Eventually, the foreman–a pragmatic, no-nonsense sort of fellow in charge of loading the hot kilns that spit forth their bounty of red tiles, bricks and orci (earthenware pots)–wipes the sweat from his brow with an oily rag and calls over an errand boy. Handing the lad a few coins, he says “Fetch some beef. The cheapest you can find.” Cattle–particularly the ancient, revered race known as Chianina–being plentiful in Tuscany, this was an easy enough task. And while the nobler cuts were earmarked for those with plenty of florins in their pouches, the poor-man’s cuts, such as muscolo, were within a laborer’s reach.

The boy presently returned with a good quantity of meat. It had been abundantly seasoned with pepper so it would keep, and the foreman added even more (thus the name peposo, deriving from pepe [pepper], meaning a peppery dish). He cut it into small chunks with a crude pocketknife and threw it into a large terracotta pot. Knowing the sinewy beef would need to cook at length in order to soften into something less resembling hide and more forgiving to medieval dental work, he grabbed a full flask of the ubiquitous red wine–Impruneta being in Chianti country, after all–and up-ended its entire contents into the pot. He then placed the pot just inside the maw of the roaring furnace, where the heat was mellower, and left it there to slow-cook for hours.

Later, when the scent of the simmering meat had become almost too much to bear with any pretense of fortitude, and fatigue made them stoop like willows, the men dragged the pot from the kiln’s mouth like an unwilling molar and hunkered down around it, reaching in with great chunks of bread and scooping the meat up into their mouths. That heretofore tough cut of cow now yielded to their hunger like an impatient virgin; it was butter-soft, and dripping with a velvety, wine-dark sauce which their rustic bread soaked up like perfect absolution. They washed it down with still more wine, clapped the foreman on the back, and were satisfied. And from this auspicious beginning the humble peposo of Impruneta was to go on to achieve something very grand, indeed….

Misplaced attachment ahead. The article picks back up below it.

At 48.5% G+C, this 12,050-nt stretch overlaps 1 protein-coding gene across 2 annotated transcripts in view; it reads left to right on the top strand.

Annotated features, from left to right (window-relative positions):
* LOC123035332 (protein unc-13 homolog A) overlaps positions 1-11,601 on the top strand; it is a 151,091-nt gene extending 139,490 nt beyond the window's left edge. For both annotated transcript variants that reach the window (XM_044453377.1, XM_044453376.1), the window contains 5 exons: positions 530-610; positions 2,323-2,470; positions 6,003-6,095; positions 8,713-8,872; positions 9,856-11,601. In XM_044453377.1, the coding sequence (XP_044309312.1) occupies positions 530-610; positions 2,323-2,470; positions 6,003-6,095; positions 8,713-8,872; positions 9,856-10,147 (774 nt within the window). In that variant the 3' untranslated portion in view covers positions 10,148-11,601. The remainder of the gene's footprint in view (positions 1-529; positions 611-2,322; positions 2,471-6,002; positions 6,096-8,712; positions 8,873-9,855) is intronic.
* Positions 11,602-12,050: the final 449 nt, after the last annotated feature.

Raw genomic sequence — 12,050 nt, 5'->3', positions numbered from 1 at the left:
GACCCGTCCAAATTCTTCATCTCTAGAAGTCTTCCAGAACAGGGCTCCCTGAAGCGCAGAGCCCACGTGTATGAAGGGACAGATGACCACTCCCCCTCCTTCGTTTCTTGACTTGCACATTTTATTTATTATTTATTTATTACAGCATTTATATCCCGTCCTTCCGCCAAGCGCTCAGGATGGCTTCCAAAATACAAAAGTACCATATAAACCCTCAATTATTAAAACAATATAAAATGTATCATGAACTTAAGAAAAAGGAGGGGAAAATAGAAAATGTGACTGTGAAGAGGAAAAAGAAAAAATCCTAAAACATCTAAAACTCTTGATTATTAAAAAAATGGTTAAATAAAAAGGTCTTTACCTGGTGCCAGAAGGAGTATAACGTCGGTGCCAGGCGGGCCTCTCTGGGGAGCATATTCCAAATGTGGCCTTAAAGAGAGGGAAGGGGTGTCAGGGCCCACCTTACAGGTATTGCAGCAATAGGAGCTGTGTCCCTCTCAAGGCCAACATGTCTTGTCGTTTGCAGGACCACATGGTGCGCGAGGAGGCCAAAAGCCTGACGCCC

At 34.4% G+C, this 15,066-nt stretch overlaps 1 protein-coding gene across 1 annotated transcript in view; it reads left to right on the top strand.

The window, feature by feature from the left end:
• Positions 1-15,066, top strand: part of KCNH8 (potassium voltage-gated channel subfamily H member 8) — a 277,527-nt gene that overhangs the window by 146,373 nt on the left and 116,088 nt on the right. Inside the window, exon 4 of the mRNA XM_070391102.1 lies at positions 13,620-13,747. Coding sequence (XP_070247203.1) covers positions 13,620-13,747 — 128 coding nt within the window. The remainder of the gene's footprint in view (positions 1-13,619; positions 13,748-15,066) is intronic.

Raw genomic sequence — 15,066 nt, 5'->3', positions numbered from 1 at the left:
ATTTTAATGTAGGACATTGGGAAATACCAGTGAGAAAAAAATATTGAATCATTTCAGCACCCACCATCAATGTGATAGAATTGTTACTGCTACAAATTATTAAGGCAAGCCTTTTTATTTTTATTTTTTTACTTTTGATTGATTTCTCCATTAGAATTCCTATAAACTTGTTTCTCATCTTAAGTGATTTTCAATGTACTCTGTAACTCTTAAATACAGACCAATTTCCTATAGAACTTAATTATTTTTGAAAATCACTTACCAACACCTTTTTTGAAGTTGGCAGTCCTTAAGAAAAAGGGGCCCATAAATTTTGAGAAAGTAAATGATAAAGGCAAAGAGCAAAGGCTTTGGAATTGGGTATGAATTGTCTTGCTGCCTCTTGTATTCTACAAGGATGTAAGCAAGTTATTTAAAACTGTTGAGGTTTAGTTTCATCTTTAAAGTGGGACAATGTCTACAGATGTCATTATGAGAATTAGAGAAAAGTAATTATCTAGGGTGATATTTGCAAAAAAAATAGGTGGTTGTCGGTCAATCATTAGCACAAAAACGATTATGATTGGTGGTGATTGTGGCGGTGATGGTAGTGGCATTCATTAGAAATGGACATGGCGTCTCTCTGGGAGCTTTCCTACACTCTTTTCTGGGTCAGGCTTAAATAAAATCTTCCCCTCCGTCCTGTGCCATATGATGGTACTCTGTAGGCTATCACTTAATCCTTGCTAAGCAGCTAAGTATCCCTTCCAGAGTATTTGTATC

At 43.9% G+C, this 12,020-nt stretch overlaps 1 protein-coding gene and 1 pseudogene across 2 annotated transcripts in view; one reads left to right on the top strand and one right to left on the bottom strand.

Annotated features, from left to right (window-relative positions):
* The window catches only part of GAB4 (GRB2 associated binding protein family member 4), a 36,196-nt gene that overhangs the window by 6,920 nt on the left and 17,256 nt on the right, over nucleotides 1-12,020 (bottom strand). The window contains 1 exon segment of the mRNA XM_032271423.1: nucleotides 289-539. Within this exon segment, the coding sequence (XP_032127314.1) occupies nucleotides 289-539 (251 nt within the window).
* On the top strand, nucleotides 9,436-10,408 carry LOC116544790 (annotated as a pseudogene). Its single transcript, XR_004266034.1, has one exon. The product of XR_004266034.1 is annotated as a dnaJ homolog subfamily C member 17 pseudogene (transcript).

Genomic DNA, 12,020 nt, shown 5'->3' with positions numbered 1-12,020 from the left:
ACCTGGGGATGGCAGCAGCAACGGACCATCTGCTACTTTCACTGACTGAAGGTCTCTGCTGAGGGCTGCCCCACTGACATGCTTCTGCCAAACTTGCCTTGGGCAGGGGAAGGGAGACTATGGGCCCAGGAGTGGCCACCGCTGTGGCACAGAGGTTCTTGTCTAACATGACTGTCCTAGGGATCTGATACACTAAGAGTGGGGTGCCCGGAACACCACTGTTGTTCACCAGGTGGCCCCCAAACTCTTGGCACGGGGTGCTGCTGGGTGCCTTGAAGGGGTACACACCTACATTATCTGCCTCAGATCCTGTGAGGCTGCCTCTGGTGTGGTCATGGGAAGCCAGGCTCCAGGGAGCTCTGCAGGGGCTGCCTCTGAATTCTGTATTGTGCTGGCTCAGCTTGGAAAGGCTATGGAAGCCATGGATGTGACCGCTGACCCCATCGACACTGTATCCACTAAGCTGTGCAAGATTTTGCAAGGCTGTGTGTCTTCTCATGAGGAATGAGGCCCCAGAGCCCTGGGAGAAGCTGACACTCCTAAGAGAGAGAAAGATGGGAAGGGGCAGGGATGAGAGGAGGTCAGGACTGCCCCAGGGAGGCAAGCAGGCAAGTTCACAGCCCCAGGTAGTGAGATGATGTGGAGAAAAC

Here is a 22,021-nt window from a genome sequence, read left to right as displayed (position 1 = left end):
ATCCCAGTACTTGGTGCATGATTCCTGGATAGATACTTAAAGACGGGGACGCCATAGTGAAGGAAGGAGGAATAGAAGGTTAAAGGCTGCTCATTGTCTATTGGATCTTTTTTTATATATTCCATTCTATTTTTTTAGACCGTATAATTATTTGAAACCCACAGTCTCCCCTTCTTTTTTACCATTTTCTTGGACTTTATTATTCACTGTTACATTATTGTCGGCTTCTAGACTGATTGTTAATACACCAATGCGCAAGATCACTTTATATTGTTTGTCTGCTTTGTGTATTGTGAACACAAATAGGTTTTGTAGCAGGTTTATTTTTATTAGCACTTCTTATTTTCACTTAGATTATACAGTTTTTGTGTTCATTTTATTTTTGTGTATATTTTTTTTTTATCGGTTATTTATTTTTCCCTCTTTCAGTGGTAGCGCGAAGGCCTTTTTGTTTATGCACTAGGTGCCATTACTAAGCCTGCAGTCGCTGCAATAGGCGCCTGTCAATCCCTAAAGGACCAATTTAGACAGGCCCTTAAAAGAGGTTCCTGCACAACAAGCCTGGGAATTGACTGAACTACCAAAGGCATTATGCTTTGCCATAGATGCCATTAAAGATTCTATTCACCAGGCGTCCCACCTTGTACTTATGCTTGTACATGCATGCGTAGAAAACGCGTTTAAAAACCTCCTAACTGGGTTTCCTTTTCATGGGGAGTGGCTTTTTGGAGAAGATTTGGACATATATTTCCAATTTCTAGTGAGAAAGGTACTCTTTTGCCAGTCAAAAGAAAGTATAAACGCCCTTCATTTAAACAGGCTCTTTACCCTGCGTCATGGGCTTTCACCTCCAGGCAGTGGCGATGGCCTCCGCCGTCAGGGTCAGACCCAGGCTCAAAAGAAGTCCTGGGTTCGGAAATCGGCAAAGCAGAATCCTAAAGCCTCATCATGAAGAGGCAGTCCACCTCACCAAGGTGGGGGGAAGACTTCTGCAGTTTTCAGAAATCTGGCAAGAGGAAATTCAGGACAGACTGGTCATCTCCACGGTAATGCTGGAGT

Brunelleschi’s dilemma

In 1420, when scaffolding enshrouded the Basilica of Santa Maria del Fiore in Florence and the great cupola was under construction, the workers–perhaps understandably–tended to blow off the steam that comes from sweating over such a colossus of engineering by climbing down to take their meals and disappearing for what was, to Brunelleschi, a rather alarming amount of time into the rough-and-tumble osterie hidden in the sinuous alleys nearby. They would come back thoroughly soused, mount the scaffolding unsteadily, sing bawdily, and recommence their work with visibly diminished dexterity. The brilliant architect hit upon a solution. Since the four million-odd terracotta bricks used in the dome’s construction were being fired round-the-clock and brought in daily from the kilns at Impruneta, he ordered a continuous supply of generous potfus of peposo and had them delivered with the brick shipments and hoisted up onto the scaffolds, along with countless loaves of bread and a carefully rationed (and watered down) quantity of vino. The men thus lunched under their boss’s watchful eye, high above the teeming city, leaving Florence’s taverns to the riffraff.